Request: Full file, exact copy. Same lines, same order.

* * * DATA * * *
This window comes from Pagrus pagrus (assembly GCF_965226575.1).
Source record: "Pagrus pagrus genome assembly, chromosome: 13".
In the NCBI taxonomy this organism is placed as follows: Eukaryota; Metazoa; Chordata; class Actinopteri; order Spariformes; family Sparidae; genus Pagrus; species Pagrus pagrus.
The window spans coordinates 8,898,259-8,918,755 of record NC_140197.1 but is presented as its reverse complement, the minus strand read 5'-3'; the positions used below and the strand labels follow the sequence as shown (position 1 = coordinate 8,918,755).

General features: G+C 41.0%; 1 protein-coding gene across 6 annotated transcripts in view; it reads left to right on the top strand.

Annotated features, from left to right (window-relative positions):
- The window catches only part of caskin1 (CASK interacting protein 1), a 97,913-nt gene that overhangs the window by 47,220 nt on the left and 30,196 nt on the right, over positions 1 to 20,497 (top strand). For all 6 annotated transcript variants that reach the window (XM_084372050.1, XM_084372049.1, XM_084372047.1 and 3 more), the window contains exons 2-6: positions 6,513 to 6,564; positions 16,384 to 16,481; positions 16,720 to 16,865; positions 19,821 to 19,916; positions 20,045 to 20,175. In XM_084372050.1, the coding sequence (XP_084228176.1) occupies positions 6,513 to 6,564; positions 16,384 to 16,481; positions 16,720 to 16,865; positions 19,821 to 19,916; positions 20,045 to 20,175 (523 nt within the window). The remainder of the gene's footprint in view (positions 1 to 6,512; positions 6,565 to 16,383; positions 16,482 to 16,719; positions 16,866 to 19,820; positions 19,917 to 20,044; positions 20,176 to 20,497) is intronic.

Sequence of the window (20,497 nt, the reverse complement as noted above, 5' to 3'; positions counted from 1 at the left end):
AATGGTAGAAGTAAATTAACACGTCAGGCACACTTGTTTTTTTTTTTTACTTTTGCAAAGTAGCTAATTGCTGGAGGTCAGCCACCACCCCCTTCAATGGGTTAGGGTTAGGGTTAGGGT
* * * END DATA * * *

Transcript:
This window comes from Pagrus pagrus (assembly GCF_965226575.1).
Source record: "Pagrus pagrus genome assembly, chromosome: 13".
In the NCBI taxonomy this organism is placed as follows: Eukaryota; Metazoa; Chordata; class Actinopteri; order Spariformes; family Sparidae; genus Pagrus; species Pagrus pagrus.
The window spans coordinates 8,898,259-8,918,755 of record NC_140197.1 but is presented as its reverse complement, the minus strand read 5'-3'; the positions used below and the strand labels follow the sequence as shown (position 1 = coordinate 8,918,755).

General features: G+C 41.0%; 1 protein-coding gene across 6 annotated transcripts in view; it reads left to right on the top strand.

Annotated features, from left to right (window-relative positions):
- The window catches only part of caskin1 (CASK interacting protein 1), a 97,913-nt gene that overhangs the window by 47,220 nt on the left and 30,196 nt on the right, over positions 1 to 20,497 (top strand). For all 6 annotated transcript variants that reach the window (XM_084372050.1, XM_084372049.1, XM_084372047.1 and 3 more), the window contains exons 2-6: positions 6,513 to 6,564; positions 16,384 to 16,481; positions 16,720 to 16,865; positions 19,821 to 19,916; positions 20,045 to 20,175. In XM_084372050.1, the coding sequence (XP_084228176.1) occupies positions 6,513 to 6,564; positions 16,384 to 16,481; positions 16,720 to 16,865; positions 19,821 to 19,916; positions 20,045 to 20,175 (523 nt within the window). The remainder of the gene's footprint in view (positions 1 to 6,512; positions 6,565 to 16,383; positions 16,482 to 16,719; positions 16,866 to 19,820; positions 19,917 to 20,044; positions 20,176 to 20,497) is intronic.

Sequence of the window (20,497 nt, the reverse complement as noted above, 5' to 3'; positions counted from 1 at the left end):
AATGGTAGAAGTAAATTAACACGTCAGGCACACTTGTTTTTTTTTTTTACTTTTGCAAAGTAGCTAATTGCTGGAGGTCAGCCACCACCCCCTTCAATGGGTTAGGGTTAGGGTTAGGGT